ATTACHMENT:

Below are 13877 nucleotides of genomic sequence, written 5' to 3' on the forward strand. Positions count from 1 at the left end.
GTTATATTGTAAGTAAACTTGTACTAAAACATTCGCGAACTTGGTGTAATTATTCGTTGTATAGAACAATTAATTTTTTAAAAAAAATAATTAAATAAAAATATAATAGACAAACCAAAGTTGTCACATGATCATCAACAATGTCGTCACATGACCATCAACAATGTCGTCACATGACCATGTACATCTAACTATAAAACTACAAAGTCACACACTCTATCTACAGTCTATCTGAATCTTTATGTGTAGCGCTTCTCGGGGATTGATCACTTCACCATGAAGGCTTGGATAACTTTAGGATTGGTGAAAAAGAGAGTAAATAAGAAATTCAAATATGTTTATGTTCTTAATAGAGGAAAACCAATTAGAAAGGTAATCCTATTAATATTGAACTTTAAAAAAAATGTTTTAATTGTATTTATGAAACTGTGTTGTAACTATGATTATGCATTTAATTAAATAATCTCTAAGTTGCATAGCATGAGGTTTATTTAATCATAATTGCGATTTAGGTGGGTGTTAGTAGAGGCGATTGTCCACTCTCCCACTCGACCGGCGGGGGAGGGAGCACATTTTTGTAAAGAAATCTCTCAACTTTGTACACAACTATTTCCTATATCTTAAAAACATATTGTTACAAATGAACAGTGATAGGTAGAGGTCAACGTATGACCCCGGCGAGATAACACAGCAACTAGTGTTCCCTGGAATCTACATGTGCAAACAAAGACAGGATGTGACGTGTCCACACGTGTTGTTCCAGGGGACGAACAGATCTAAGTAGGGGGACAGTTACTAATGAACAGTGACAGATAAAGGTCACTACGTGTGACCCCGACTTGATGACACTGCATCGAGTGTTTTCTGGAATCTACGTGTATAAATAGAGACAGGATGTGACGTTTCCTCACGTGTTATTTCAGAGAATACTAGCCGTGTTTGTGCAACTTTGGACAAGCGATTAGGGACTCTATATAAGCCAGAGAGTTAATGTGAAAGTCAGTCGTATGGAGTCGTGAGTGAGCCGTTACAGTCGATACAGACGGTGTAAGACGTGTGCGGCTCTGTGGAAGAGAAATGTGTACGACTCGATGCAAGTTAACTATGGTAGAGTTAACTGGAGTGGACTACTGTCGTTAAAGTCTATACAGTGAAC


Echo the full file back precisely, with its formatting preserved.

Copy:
Below are 13877 nucleotides of genomic sequence, written 5' to 3' on the forward strand. Positions count from 1 at the left end.
GTTATATTGTAAGTAAACTTGTACTAAAACATTCGCGAACTTGGTGTAATTATTCGTTGTATAGAACAATTAATTTTTTAAAAAAAATAATTAAATAAAAATATAATAGACAAACCAAAGTTGTCACATGATCATCAACAATGTCGTCACATGACCATCAACAATGTCGTCACATGACCATGTACATCTAACTATAAAACTACAAAGTCACACACTCTATCTACAGTCTATCTGAATCTTTATGTGTAGCGCTTCTCGGGGATTGATCACTTCACCATGAAGGCTTGGATAACTTTAGGATTGGTGAAAAAGAGAGTAAATAAGAAATTCAAATATGTTTATGTTCTTAATAGAGGAAAACCAATTAGAAAGGTAATCCTATTAATATTGAACTTTAAAAAAAATGTTTTAATTGTATTTATGAAACTGTGTTGTAACTATGATTATGCATTTAATTAAATAATCTCTAAGTTGCATAGCATGAGGTTTATTTAATCATAATTGCGATTTAGGTGGGTGTTAGTAGAGGCGATTGTCCACTCTCCCACTCGACCGGCGGGGGAGGGAGCACATTTTTGTAAAGAAATCTCTCAACTTTGTACACAACTATTTCCTATATCTTAAAAACATATTGTTACAAATGAACAGTGATAGGTAGAGGTCAACGTATGACCCCGGCGAGATAACACAGCAACTAGTGTTCCCTGGAATCTACATGTGCAAACAAAGACAGGATGTGACGTGTCCACACGTGTTGTTCCAGGGGACGAACAGATCTAAGTAGGGGGACAGTTACTAATGAACAGTGACAGATAAAGGTCACTACGTGTGACCCCGACTTGATGACACTGCATCGAGTGTTTTCTGGAATCTACGTGTATAAATAGAGACAGGATGTGACGTTTCCTCACGTGTTATTTCAGAGAATACTAGCCGTGTTTGTGCAACTTTGGACAAGCGATTAGGGACTCTATATAAGCCAGAGAGTTAATGTGAAAGTCAGTCGTATGGAGTCGTGAGTGAGCCGTTACAGTCGATACAGACGGTGTAAGACGTGTGCGGCTCTGTGGAAGAGAAATGTGTACGACTCGATGCAAGTTAACTATGGTAGAGTTAACTGGAGTGGACTACTGTCGTTAAAGTCTATACAGTGAAC